Eikenberry worried about the lack of civilian leadership and coordination, which is “hampering” diplomatic and development efforts. Further, he is concerned that a weak, inept and corrupt Karzai-led government will not make a good counterinsurgency partner. Eikenberry wanted to take some time to get Karzai and all his ducks in a row so that the US could determine exactly what was working, what was not and what is needed thereby protecting not just American national security interests, but resources and, more importantly, lives.
Sadly his vast experience and knowledge was trumped by an overbearing military industrial complex and dismissed by partisan congressional stumping — democrats worrying about popularity, republicans worrying about hegemonic power. Neither strategically thinking about America’s international security future or its people. America does not need all this petty bickering, it needs dedication and commitment to do what is necessary for a stronger country and honorable cross-continental engagement.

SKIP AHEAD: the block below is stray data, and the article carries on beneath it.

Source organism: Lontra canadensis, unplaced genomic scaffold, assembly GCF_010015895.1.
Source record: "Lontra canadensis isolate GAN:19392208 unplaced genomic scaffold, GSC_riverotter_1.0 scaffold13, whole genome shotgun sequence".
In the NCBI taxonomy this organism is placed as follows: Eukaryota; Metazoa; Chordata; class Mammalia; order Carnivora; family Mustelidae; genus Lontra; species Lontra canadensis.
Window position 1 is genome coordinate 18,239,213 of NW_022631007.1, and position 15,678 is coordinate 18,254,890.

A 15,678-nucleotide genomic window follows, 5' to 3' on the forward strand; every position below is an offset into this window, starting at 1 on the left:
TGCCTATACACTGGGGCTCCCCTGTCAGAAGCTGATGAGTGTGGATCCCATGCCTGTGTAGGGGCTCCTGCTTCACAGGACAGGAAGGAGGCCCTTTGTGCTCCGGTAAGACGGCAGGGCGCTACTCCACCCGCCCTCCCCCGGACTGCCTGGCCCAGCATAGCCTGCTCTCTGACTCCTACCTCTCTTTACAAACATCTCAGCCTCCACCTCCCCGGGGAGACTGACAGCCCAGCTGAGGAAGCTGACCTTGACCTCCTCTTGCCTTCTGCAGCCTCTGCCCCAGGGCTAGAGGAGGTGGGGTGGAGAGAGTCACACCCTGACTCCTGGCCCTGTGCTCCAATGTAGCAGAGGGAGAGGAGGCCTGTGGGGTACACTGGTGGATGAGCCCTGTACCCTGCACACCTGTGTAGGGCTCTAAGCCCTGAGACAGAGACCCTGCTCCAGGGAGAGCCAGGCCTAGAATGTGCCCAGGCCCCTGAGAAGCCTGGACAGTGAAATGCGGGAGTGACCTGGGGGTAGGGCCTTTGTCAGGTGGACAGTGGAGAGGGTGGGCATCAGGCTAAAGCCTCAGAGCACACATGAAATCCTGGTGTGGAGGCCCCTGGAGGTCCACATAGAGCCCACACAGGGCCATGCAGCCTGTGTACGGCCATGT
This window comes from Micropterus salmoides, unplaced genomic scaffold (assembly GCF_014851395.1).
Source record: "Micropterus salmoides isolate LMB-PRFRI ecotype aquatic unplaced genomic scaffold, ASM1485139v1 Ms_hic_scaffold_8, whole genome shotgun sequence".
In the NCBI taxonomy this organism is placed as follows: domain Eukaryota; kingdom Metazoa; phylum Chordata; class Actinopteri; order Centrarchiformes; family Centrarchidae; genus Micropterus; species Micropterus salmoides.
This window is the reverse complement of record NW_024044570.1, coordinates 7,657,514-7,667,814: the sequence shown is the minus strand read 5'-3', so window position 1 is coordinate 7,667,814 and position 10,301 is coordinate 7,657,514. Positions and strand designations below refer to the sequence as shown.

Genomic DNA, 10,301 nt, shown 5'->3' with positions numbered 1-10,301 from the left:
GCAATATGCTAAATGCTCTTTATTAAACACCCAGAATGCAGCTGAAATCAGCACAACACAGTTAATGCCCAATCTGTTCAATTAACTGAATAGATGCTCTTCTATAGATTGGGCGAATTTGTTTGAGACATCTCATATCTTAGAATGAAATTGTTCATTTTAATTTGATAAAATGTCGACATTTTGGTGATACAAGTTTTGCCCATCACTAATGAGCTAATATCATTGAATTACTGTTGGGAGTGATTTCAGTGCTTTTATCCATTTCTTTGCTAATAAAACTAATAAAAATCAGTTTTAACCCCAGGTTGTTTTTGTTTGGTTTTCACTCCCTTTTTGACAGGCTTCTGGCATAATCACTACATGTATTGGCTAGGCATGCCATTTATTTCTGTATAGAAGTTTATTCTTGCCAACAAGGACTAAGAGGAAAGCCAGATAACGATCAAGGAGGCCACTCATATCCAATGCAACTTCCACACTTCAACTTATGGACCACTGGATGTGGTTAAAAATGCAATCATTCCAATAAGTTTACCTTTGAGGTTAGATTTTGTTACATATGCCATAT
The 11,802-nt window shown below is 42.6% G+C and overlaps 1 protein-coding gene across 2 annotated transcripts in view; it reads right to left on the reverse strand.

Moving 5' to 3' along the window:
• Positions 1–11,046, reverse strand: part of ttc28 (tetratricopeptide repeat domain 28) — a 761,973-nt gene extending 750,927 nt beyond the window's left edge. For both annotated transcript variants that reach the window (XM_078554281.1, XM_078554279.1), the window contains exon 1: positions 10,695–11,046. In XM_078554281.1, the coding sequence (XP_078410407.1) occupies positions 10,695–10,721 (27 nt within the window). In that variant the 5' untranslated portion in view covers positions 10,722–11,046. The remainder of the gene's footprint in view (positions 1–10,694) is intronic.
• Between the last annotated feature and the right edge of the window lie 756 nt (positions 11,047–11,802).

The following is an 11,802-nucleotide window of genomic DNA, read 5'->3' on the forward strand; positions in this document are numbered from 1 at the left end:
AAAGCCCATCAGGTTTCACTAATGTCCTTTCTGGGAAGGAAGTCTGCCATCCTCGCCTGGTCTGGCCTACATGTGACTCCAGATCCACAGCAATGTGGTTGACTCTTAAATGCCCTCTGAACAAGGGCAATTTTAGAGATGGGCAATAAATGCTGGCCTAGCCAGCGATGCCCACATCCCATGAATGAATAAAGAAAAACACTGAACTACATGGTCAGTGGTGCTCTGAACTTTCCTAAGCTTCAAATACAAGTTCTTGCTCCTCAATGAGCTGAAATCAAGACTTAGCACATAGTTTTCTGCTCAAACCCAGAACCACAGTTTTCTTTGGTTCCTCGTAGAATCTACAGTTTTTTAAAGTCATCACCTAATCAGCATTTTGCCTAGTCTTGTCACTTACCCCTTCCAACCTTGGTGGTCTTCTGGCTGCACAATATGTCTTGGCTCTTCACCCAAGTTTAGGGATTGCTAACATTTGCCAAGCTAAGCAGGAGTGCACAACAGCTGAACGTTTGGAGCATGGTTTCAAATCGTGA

Afghanistan? Well, glad you asked. One thing it does not need are foolish and imprudent bribes.
Afghanistan does need a reconciliation process. However, this process must include all factions in the country not just the Taliban. In 1989, after the Soviet withdrawal, Afghanistan became broiled in a bloody civil war where thousands were physically abused, raped, tortured, and killed. Although the Taliban halted most of the atrocities while continuing to commit many themselves, the civil war is not over. No one has reconciled, paid for crimes and few, if any, have seen justice beyond revenge. This is where the international community must start.
The proposed payoffs to the “non-ideological” Taliban have not worked before and it will not work now. They take, they spend, they buy more weapons and rejoin the insurgent fighters battling against the “international occupiers.”
Ambassador Eikenberry said that the US underestimated how long it will take to establish a government and overestimated the ability of the Afghan forces. He fails to say, however, that the US also overestimates its capacity to change a culture, a people and a way of life.